Sunday, May 17, 2009

Mothballs

We have a moth infestation in our house. For several weeks we've seen moths all over. Not a veritable swarm of them, just two or three of them here or there. Sometimes upstairs, sometimes downstairs, sometimes on the stairs.

Moths are incredibly dumb and easy to kill. Maybe that's why they procreate with such fervor. But on second thought, rabbits also procreate with fervor, and they are quick. And upon even further reflection, I realize that rednecks procreate with fervor, and they are slow and dumb. Not always - the NASCAR drivers can be pretty fast, at least when they are behind the wheel. But than again, maybe some moths are fast, too. I guess it goes to show that speed and propensity to procreate don't go hand in hand. Procreation obviously goes something in something, but let's not dwell on that now...

I didn't know what to do about the moths, so I consulted The Oracle (i.e. Google). The Oracle told me that moths usually set up shop in a pantry or a closet. That may be true, but it is not helpful. We have one pantry and many closets. As you may have surmised by evaluating the long stretches of time between posts on this blog, I am either very busy or very lazy (answer: both). Rather than hunt down the source of the moths, I chose to wait until an answer presented itself to me. As I noted before, moths are dumb and I knew they would give themselves away eventually.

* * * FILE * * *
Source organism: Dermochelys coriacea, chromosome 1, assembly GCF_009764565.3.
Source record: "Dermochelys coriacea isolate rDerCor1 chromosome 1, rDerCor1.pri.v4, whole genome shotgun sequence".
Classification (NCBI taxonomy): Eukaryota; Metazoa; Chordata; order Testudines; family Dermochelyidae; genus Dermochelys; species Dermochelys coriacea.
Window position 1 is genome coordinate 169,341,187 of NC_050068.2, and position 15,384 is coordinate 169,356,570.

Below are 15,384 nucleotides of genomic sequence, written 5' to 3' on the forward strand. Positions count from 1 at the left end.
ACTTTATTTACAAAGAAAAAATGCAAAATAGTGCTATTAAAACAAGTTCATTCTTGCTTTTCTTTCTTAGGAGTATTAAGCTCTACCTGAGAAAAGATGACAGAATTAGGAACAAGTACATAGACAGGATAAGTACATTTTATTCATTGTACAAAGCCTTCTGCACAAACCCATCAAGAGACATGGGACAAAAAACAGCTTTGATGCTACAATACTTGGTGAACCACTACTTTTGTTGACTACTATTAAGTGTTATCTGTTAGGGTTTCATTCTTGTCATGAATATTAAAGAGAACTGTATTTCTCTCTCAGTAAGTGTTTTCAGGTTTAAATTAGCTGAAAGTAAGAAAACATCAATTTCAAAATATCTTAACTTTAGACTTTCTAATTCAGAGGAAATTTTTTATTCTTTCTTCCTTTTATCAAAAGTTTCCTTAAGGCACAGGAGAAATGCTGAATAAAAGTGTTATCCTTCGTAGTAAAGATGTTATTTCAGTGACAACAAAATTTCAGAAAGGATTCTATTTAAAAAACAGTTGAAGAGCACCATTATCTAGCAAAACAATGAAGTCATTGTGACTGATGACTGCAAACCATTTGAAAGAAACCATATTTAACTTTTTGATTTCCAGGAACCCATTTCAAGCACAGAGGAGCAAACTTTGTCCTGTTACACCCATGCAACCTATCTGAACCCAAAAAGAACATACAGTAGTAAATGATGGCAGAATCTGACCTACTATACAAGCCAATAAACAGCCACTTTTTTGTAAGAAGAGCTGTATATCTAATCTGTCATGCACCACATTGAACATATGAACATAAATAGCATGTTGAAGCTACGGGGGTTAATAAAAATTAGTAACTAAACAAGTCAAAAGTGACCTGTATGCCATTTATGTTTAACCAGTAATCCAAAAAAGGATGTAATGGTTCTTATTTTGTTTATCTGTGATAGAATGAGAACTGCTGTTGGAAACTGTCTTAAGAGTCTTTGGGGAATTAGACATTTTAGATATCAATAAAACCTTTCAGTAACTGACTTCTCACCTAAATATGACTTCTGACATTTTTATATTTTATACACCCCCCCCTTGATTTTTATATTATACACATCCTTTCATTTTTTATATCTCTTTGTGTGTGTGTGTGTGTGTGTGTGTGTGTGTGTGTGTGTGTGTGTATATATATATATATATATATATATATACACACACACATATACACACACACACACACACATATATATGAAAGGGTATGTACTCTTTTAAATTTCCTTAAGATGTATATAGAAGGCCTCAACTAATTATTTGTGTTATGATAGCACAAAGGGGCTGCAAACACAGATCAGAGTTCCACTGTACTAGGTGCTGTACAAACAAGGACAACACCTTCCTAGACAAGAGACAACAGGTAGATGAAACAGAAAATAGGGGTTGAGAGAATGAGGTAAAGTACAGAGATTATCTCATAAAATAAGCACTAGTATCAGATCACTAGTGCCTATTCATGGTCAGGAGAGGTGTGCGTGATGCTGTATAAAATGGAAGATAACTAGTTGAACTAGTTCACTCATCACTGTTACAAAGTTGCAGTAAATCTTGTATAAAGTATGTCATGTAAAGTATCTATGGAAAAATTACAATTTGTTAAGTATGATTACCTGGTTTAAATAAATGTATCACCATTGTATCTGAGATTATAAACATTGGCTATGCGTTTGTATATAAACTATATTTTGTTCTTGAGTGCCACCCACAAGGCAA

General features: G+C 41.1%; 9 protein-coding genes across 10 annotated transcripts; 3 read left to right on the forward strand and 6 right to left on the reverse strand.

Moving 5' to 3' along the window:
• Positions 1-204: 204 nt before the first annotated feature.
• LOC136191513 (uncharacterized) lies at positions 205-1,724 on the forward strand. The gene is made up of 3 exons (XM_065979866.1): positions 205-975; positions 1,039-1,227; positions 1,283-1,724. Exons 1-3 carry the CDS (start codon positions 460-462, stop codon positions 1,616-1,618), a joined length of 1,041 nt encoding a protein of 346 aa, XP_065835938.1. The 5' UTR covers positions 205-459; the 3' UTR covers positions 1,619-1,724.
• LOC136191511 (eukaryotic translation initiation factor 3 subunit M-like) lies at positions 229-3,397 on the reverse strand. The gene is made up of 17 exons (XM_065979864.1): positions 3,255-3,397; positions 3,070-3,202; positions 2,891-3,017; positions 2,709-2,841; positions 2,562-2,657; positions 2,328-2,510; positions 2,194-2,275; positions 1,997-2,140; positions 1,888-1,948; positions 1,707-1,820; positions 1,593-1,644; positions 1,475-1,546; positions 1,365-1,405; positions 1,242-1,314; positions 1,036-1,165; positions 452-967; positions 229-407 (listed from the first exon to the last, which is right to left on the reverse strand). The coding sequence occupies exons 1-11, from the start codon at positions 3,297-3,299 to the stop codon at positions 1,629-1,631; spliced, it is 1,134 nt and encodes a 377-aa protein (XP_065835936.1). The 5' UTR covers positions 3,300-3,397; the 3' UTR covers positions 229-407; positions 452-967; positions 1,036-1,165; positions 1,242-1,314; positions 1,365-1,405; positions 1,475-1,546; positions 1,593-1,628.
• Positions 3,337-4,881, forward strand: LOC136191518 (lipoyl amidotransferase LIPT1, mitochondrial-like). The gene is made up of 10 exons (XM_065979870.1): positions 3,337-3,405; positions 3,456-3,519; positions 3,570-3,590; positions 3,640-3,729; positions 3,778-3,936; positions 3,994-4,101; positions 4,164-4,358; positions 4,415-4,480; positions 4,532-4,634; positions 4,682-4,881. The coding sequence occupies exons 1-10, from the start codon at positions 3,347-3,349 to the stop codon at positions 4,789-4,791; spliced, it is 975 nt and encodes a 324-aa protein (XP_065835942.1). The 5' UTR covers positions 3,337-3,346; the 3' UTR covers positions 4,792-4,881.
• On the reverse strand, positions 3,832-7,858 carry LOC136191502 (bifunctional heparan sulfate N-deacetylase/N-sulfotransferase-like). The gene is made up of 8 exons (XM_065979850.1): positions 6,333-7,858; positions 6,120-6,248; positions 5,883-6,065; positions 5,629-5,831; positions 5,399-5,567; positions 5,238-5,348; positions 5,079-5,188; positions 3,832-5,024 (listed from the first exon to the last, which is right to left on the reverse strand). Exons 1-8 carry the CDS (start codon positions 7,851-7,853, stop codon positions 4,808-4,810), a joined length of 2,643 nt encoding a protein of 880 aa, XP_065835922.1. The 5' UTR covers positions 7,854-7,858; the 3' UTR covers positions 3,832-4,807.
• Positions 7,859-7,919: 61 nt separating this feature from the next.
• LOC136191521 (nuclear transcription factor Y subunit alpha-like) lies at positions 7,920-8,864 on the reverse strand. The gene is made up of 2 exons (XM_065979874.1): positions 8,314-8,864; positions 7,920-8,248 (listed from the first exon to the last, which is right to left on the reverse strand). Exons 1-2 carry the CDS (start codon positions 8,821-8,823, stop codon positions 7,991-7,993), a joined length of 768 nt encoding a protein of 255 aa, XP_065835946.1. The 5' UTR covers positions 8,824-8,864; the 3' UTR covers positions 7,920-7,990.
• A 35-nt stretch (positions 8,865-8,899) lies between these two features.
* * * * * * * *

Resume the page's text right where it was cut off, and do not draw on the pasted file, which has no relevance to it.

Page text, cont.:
Last week I saw three moths above the door of an upstairs closet. I killed them, and then out of curiosity I opened the closet door and found two more inside. This is more than enough circumstantial evidence to convince me that I found their lair.

I went to Home Depot (TM) on my lunch break and bought a box of moths balls. I work from home, so when I got back to the office (home), I gave the box to my wife so she could distribute them accordingly. By "accordingly" I thought she would read the directions, which said something about a number of balls to use per cubic foot. Now I'm no math major, but I do know that we didn't need to use the whole box for that single closet. My wife - God love her - is not a math major either, and she chose to use the whole box. She just opened it up and set it in there on top of a suitcase.

I didn't realize this until last night, when I retrieved my own suitcase from said closet to pack for a trip to Orlando. I noticed the Very Strong Smell coming from the closet. I did not notice how deeply embedded that smell was in my suitcase until I got to Orlando, where I was able to identify my luggage on the baggage claim carousel by scent alone.

It turns out that the mothball odor is highly transferable. In fact, it has fully permeated every stitch of clothing that I brought with me on this trip. I am quite amazed that I have been able to type so many words through the haze emanating from my t-shirt right now. I am very identifiable on the trade show floor, but not in the way I had hoped.

When I get back home, those f*&^%ing moths had better all be dead.

13 comments:

Lady Glamis said...